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There are 3 main types of non-drug treatments for migraine.
- See a doctor for a proper diagnosis. Migraine is a diagnosis of exclusion, which means doctors must eliminate other reasons for your symptoms before arriving at a migraine diagnosis. If your symptoms are bad enough for you to be evaluating treatments, you should make sure you actually have migraine and not something else.
- Keep a detailed headache diary so that you can analyze patterns to try to learn your common headache triggers.
- Stick to the same eating and sleeping schedule every day – even on the weekends. Don’t skip meals or change sleep patterns.
- Drink lots of water to stay hydrated. Dehydration is a very common migraine trigger.
- Exercise regularly.
- Keep your weight down. An increase in BMI (body mass index) may result in an increase in the frequency of migraines.
These therapies promote general good health and well-being. They can improve your quality of life. Their success in treating migraine is difficult to measure and may depend on many things, like the therapist, the length of treatment, and your commitment to regular practice.
These therapies can be tried alone or in combination:
- Physical therapy
- Tai Chi
- Stress management: relaxation techniques, breathing, visualization, meditation
- Cognitive Behavioral Therapy
Exercise programs are frequently recommended to promote health, control weight, and prevent disease. Migraine sufferers typically are less physically active than those who don’t suffer. They often avoid exercise, worrying that the exercise itself will aggravate or trigger a migraine.
Sufferers who follow certain common-sense guidelines can improve their quality of life and increase their aerobic endurance and flexibility without aggravating or triggering their migraines. Here are some tips:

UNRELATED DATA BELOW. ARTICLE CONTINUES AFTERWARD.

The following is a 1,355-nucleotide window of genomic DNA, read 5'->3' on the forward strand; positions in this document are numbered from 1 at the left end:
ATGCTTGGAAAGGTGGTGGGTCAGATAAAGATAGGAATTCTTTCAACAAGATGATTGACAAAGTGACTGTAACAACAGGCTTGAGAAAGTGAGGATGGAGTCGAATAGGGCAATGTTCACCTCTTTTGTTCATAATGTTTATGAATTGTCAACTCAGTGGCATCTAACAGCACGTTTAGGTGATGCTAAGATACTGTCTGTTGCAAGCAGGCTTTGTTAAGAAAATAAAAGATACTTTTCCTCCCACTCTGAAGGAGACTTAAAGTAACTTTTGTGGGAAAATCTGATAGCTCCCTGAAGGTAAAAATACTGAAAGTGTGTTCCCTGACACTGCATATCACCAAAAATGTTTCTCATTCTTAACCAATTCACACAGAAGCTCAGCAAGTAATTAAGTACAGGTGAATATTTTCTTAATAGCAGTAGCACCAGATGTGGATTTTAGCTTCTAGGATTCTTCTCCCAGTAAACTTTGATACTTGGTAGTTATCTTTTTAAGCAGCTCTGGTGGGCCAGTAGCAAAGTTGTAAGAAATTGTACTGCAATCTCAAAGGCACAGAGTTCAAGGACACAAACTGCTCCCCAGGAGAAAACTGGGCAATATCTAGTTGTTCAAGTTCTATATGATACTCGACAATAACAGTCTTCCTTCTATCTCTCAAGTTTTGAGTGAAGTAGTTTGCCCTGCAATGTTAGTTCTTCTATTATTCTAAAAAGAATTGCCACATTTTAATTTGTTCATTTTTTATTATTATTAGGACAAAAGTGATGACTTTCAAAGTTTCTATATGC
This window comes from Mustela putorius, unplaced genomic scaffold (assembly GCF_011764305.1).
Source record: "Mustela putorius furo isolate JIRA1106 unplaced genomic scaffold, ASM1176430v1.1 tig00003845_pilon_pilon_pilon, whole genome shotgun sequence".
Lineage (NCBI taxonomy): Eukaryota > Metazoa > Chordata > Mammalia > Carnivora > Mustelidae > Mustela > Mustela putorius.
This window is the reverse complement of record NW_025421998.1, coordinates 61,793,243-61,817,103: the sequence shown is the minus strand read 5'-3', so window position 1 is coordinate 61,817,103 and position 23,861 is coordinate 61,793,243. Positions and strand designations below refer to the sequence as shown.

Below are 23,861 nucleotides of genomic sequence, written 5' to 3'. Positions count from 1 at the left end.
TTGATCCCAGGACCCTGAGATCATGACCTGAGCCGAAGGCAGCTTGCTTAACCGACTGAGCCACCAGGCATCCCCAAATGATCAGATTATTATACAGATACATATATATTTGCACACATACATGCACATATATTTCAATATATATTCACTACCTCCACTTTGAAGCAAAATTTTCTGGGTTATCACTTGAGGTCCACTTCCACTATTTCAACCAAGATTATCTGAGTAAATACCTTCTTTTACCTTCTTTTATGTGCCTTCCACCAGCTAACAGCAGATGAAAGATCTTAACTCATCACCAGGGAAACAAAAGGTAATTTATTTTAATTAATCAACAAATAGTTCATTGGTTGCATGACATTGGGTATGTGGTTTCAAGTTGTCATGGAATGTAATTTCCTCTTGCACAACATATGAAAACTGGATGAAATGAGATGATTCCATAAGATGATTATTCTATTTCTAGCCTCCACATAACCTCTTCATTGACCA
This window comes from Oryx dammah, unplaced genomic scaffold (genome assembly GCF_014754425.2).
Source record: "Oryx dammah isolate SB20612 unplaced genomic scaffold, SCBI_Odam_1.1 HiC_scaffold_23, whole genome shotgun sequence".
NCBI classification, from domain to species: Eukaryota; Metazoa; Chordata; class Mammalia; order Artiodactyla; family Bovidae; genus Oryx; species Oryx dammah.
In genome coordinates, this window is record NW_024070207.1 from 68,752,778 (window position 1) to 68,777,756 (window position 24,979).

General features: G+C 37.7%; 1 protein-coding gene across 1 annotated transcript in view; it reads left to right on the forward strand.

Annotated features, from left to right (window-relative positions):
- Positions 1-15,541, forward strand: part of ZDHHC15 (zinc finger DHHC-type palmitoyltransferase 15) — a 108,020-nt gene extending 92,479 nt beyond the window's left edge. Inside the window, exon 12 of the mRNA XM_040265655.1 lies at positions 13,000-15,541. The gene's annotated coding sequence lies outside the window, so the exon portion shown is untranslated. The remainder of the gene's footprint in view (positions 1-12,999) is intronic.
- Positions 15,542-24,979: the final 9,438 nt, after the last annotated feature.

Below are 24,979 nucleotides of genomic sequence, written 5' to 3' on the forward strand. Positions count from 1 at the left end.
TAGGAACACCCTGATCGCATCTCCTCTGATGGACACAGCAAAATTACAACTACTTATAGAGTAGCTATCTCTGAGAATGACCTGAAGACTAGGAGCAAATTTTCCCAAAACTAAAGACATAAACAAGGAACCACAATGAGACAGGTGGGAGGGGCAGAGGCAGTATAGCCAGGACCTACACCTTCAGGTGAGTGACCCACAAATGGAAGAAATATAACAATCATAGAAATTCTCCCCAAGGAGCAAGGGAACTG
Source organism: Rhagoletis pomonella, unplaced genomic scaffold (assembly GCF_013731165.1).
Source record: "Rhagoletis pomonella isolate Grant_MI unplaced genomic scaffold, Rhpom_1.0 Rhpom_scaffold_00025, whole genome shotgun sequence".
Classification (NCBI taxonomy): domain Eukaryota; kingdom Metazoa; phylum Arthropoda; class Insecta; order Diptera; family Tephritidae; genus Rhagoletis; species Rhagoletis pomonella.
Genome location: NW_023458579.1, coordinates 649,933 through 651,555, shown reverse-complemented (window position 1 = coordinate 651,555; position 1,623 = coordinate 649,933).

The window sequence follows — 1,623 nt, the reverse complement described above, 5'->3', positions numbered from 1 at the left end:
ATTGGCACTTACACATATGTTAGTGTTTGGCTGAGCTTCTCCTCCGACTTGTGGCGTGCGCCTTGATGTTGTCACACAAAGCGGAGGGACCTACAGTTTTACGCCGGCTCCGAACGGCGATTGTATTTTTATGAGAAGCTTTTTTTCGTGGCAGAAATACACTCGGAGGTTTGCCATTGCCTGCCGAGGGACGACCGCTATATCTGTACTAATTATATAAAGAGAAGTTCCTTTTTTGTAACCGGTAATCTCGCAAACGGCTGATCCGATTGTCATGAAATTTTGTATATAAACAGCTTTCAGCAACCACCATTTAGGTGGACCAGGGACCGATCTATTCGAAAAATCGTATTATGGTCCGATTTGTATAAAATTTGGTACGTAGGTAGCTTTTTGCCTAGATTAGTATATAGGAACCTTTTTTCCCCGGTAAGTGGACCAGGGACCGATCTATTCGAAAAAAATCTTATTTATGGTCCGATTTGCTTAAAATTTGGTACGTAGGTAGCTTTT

- Keep your exercise low-impact. Use equipment like stationary bikes or ellipticals that minimize pounding movements. Try Tai Chi, Yoga, isometric or band exercises.
- When using a treadmill, increase the incline rather than the speed to minimize pounding movements.
- Stretching and weight-bearing exercises are important, but be careful of the neck area. This is a very tender and vulnerable spot that can directly affect migraines.
- Drink water and stay hydrated. Dehydration is a very common migraine trigger.
- Take it slow. Work up to longer and more intense exercise as your body gets stronger.
- Listen to your body – if an exercise aggravates your migraines, don’t do it! But don’t abandon exercise. Consult a trainer or physical therapist for alternatives.
The information provided here should not be used for the diagnosis, treatment, or evaluation of any medical condition. The Migraine Research Foundation has made every effort to ensure that the information is accurate; however, we cannot warranty its reliability, completeness, or timeliness. © Migraine Research Foundation.